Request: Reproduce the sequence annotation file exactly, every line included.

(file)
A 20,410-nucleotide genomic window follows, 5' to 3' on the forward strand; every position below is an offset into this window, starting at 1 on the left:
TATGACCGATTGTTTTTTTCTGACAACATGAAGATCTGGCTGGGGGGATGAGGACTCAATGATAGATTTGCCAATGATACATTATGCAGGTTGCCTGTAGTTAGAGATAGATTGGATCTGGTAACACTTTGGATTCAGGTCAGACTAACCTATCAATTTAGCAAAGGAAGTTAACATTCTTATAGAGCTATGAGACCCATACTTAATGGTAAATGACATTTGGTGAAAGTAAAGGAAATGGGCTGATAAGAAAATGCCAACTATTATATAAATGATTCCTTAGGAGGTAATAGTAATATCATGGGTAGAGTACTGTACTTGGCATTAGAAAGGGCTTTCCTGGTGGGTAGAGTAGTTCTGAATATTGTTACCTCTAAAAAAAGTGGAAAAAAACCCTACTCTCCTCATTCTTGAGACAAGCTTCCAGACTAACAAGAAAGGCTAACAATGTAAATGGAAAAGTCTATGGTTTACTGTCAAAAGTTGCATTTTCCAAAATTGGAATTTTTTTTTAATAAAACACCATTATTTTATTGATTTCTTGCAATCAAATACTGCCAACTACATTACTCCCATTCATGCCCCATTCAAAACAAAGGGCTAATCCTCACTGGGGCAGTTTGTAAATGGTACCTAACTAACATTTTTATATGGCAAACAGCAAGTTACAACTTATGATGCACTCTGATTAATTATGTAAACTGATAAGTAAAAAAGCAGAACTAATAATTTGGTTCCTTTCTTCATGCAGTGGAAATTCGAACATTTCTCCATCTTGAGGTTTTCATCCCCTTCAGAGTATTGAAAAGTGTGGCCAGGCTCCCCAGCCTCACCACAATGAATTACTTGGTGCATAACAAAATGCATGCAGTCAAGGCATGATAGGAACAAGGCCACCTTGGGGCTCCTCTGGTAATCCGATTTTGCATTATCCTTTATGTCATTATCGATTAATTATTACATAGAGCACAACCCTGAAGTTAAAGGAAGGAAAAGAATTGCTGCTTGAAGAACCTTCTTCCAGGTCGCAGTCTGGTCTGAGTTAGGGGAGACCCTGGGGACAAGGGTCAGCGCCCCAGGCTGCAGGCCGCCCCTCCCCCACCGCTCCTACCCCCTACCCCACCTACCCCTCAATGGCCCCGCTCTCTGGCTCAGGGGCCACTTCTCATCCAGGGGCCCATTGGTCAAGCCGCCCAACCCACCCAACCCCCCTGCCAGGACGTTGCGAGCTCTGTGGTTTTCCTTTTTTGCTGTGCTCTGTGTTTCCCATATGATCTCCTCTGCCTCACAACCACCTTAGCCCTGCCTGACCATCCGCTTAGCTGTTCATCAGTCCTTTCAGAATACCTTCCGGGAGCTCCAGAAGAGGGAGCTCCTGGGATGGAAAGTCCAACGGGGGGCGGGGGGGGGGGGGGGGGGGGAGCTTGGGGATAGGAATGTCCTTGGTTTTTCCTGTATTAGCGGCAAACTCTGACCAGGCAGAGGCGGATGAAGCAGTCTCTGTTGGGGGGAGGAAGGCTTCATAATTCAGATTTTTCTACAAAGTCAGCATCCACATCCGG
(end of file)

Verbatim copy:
A 20,410-nucleotide genomic window follows, 5' to 3' on the forward strand; every position below is an offset into this window, starting at 1 on the left:
TATGACCGATTGTTTTTTTCTGACAACATGAAGATCTGGCTGGGGGGATGAGGACTCAATGATAGATTTGCCAATGATACATTATGCAGGTTGCCTGTAGTTAGAGATAGATTGGATCTGGTAACACTTTGGATTCAGGTCAGACTAACCTATCAATTTAGCAAAGGAAGTTAACATTCTTATAGAGCTATGAGACCCATACTTAATGGTAAATGACATTTGGTGAAAGTAAAGGAAATGGGCTGATAAGAAAATGCCAACTATTATATAAATGATTCCTTAGGAGGTAATAGTAATATCATGGGTAGAGTACTGTACTTGGCATTAGAAAGGGCTTTCCTGGTGGGTAGAGTAGTTCTGAATATTGTTACCTCTAAAAAAAGTGGAAAAAAACCCTACTCTCCTCATTCTTGAGACAAGCTTCCAGACTAACAAGAAAGGCTAACAATGTAAATGGAAAAGTCTATGGTTTACTGTCAAAAGTTGCATTTTCCAAAATTGGAATTTTTTTTTAATAAAACACCATTATTTTATTGATTTCTTGCAATCAAATACTGCCAACTACATTACTCCCATTCATGCCCCATTCAAAACAAAGGGCTAATCCTCACTGGGGCAGTTTGTAAATGGTACCTAACTAACATTTTTATATGGCAAACAGCAAGTTACAACTTATGATGCACTCTGATTAATTATGTAAACTGATAAGTAAAAAAGCAGAACTAATAATTTGGTTCCTTTCTTCATGCAGTGGAAATTCGAACATTTCTCCATCTTGAGGTTTTCATCCCCTTCAGAGTATTGAAAAGTGTGGCCAGGCTCCCCAGCCTCACCACAATGAATTACTTGGTGCATAACAAAATGCATGCAGTCAAGGCATGATAGGAACAAGGCCACCTTGGGGCTCCTCTGGTAATCCGATTTTGCATTATCCTTTATGTCATTATCGATTAATTATTACATAGAGCACAACCCTGAAGTTAAAGGAAGGAAAAGAATTGCTGCTTGAAGAACCTTCTTCCAGGTCGCAGTCTGGTCTGAGTTAGGGGAGACCCTGGGGACAAGGGTCAGCGCCCCAGGCTGCAGGCCGCCCCTCCCCCACCGCTCCTACCCCCTACCCCACCTACCCCTCAATGGCCCCGCTCTCTGGCTCAGGGGCCACTTCTCATCCAGGGGCCCATTGGTCAAGCCGCCCAACCCACCCAACCCCCCTGCCAGGACGTTGCGAGCTCTGTGGTTTTCCTTTTTTGCTGTGCTCTGTGTTTCCCATATGATCTCCTCTGCCTCACAACCACCTTAGCCCTGCCTGACCATCCGCTTAGCTGTTCATCAGTCCTTTCAGAATACCTTCCGGGAGCTCCAGAAGAGGGAGCTCCTGGGATGGAAAGTCCAACGGGGGGCGGGGGGGGGGGGGGGGGGGGAGCTTGGGGATAGGAATGTCCTTGGTTTTTCCTGTATTAGCGGCAAACTCTGACCAGGCAGAGGCGGATGAAGCAGTCTCTGTTGGGGGGAGGAAGGCTTCATAATTCAGATTTTTCTACAAAGTCAGCATCCACATCCGG